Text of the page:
Tonsil Removal

This surgery involves removal of the tonsils. The tonsils are lymph tissues located on each side in the back of the throat.




This surgery involves removal of the tonsils. The tonsils are lymph tissues located on each side in the back of the throat.



The tonsils are made of lymph tissues and are located on each side in the back of the throat. The surgical removal of the tonsils is called a tonsillectomy. Frequently the adenoids (also made up of lymph tissues) are removed at the same time as the tonsils. This is called a tonsillectomy and adenoidectomy, or T and A. People sometimes need these surgeries if:

  • There are multiple infections in the throat, ears and sinuses.
  • The tonsils and adenoids are so big they affect breathing.
  • There is an abscess around or behind the tonsil (peritonsillar abscess).

A tonsillectomy is more often performed in children than adults. This is because tonsil problems usually improve as a child gets older. In addition, tonsils tend to shrink over time.

A tonsillectomy is an outpatient surgery that is usually done by an ear, nose and throat surgeon. Prior to the surgery, tell your child's healthcare provider about any medications your child is taking (including over-the-counter medications and supplements). Ask about specific directions that should be followed before the surgery. These may include:

  • Medications not to take before the surgery, such as blood thinners or aspirin
  • Regular medications to keep on taking on the day of your surgery
  • How many hours to stop eating and drinking before surgery

During your surgery, your child will have anesthesia to keep him or her comfortable and pain free.

  • General anesthesia is the most common type of anesthesia for a tonsillectomy. This is where you are put into a deep sleep and are unable to see, hear or feel anything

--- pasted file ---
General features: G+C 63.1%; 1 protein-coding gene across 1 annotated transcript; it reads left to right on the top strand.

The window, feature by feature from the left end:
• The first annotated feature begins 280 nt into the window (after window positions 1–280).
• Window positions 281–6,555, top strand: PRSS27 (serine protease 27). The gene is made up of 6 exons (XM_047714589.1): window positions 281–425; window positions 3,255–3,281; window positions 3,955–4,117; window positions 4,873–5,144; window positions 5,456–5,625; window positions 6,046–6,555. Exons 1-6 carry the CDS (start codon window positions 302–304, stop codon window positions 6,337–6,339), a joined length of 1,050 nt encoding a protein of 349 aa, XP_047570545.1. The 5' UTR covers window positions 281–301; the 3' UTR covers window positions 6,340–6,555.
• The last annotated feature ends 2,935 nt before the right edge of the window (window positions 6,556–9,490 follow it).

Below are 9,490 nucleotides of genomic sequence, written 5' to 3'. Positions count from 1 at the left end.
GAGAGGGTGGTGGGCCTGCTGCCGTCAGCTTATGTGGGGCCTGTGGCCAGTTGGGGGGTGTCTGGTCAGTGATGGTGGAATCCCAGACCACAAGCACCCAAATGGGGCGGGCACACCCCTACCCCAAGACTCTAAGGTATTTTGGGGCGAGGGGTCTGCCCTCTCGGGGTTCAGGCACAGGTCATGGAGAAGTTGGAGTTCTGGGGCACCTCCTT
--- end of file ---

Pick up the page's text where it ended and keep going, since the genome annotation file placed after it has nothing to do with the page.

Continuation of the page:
• After surgery, your child may have some nausea and vomiting. Their throat will be very sore for up to five days.
  • Your child will be able to start drinking fluids after he or she is fully awake and less likely to vomit.

After a few hours, your child should be able to go home. Decreased activity and avoiding anyone with an upper respiratory infection may be recommended. Also, make sure your child gets enough fluids while recovering. For a few days it is best to eat soft foods and drink cool, non-acidic beverages. Pain medication may also be needed.

What should I ask a healthcare provider before my child has a tonsillectomy?

  • What is the diagnosis and reason for the surgery?
  • Are there alternatives to surgery, such as using antibiotics for an extended period of time?
  • Is there any other special preparation for the surgery? (If so, get clear instructions on what you need to do.)
  • What kind of sedation or anesthesia will be used? What are the possible side effects?
  • How will my child feel after the surgery?
  • What tests are needed? What is the reason for those tests? Will the test results change the treatment plan?
  • What are the follow-up plans and what symptoms should I report before the next appointment?

Source UHC.com

Also known as:

Tonsillitis
Tonsillectomy
Tonsil Removal
Throat Infection
Swollen Tonsils
Swollen Throat
Sore Throat
Remove Tonsils
Removal of Tonsils
Multiple Throat Infections


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